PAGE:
Great Britian Essay

390 WordsDec 31, 20132 Pages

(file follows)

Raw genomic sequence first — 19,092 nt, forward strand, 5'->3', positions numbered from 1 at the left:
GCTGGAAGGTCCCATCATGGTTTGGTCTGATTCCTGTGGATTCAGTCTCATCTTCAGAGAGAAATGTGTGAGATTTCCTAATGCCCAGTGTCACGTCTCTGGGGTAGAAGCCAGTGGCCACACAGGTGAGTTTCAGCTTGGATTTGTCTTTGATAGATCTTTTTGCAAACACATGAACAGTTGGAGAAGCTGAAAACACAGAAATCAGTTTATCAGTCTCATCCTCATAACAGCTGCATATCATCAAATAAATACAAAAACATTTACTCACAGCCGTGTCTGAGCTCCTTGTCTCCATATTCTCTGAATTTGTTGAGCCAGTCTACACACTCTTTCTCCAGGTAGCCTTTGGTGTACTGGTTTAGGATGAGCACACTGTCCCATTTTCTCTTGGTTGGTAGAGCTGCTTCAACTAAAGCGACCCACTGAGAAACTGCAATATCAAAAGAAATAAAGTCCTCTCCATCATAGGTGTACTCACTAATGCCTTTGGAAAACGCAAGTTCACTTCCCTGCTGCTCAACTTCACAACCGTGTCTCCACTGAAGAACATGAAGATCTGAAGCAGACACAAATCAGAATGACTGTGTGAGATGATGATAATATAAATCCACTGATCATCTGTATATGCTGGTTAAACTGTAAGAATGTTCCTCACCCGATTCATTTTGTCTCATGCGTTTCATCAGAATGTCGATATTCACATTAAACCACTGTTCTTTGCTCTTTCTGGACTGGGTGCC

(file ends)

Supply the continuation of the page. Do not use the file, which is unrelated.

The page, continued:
From the beginning of the 17th century to the time of American Independence, Great Britain looked upon its colonies as a means of making the country wealthier and more powerful. The British government used and manipulated every law, declaration and legal act meant for the colonies. They did this to favor the wealthy classes of Britain, namely the royals, nobles, gentry, and merchants and to increase the political and military power of the country. This system of maximizing profit and power came from the theory of mercantilism, used by all of the European nations at the time. The British held this theory sacred in that they hoped to better their empire with the newfound colonies. Overall, this plan backfired though because of Britain's way of taxing and controlling the people of the colonies, which eventually led to uprisings, rebellions, and ultimately the Revolution. In the early days of exploration, Great Britain or as it was called then "England , was not interested in establishing a presence in the New World. But after the war with Spain ended in 1604, parliament decided that England needed to expand into the new lands. Many reasons factored into this decision. The first article has to do with Great Britain and how their system has no written constitution that sets a consistency for a nation to follow. A constitution is a system of fundamental laws and principles that prescribes the nature, functions, and limits of a government. They are fundamentally flawed because they date and the phrasing/ meaning of the law becomes open to interpretation. For example, the American constitution was written over 200 years ago just after the end of the war of independence and the written constitution was a response, so there could not be a autocratic form of government. However it does not allow for the evolution and development of the initial ideas. Much like the Irish

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